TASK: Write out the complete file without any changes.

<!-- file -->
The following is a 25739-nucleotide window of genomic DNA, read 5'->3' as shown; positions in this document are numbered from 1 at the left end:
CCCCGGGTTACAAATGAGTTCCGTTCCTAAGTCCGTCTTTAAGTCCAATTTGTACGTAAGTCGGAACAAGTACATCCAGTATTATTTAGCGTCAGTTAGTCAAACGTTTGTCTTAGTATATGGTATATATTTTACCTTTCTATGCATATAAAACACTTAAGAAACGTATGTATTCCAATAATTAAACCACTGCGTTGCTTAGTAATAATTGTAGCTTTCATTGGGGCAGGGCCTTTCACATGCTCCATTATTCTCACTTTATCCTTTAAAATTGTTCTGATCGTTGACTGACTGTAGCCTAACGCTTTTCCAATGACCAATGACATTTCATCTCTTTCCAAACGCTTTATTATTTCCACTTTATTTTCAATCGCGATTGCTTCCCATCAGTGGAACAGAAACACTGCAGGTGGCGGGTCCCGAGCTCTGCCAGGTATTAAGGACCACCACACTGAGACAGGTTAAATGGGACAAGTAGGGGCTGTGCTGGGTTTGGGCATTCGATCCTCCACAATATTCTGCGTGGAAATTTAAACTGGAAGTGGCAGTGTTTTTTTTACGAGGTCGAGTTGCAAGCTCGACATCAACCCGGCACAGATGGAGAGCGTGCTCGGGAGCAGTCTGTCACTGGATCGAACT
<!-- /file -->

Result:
The following is a 25739-nucleotide window of genomic DNA, read 5'->3' as shown; positions in this document are numbered from 1 at the left end:
CCCCGGGTTACAAATGAGTTCCGTTCCTAAGTCCGTCTTTAAGTCCAATTTGTACGTAAGTCGGAACAAGTACATCCAGTATTATTTAGCGTCAGTTAGTCAAACGTTTGTCTTAGTATATGGTATATATTTTACCTTTCTATGCATATAAAACACTTAAGAAACGTATGTATTCCAATAATTAAACCACTGCGTTGCTTAGTAATAATTGTAGCTTTCATTGGGGCAGGGCCTTTCACATGCTCCATTATTCTCACTTTATCCTTTAAAATTGTTCTGATCGTTGACTGACTGTAGCCTAACGCTTTTCCAATGACCAATGACATTTCATCTCTTTCCAAACGCTTTATTATTTCCACTTTATTTTCAATCGCGATTGCTTCCCATCAGTGGAACAGAAACACTGCAGGTGGCGGGTCCCGAGCTCTGCCAGGTATTAAGGACCACCACACTGAGACAGGTTAAATGGGACAAGTAGGGGCTGTGCTGGGTTTGGGCATTCGATCCTCCACAATATTCTGCGTGGAAATTTAAACTGGAAGTGGCAGTGTTTTTTTTACGAGGTCGAGTTGCAAGCTCGACATCAACCCGGCACAGATGGAGAGCGTGCTCGGGAGCAGTCTGTCACTGGATCGAACT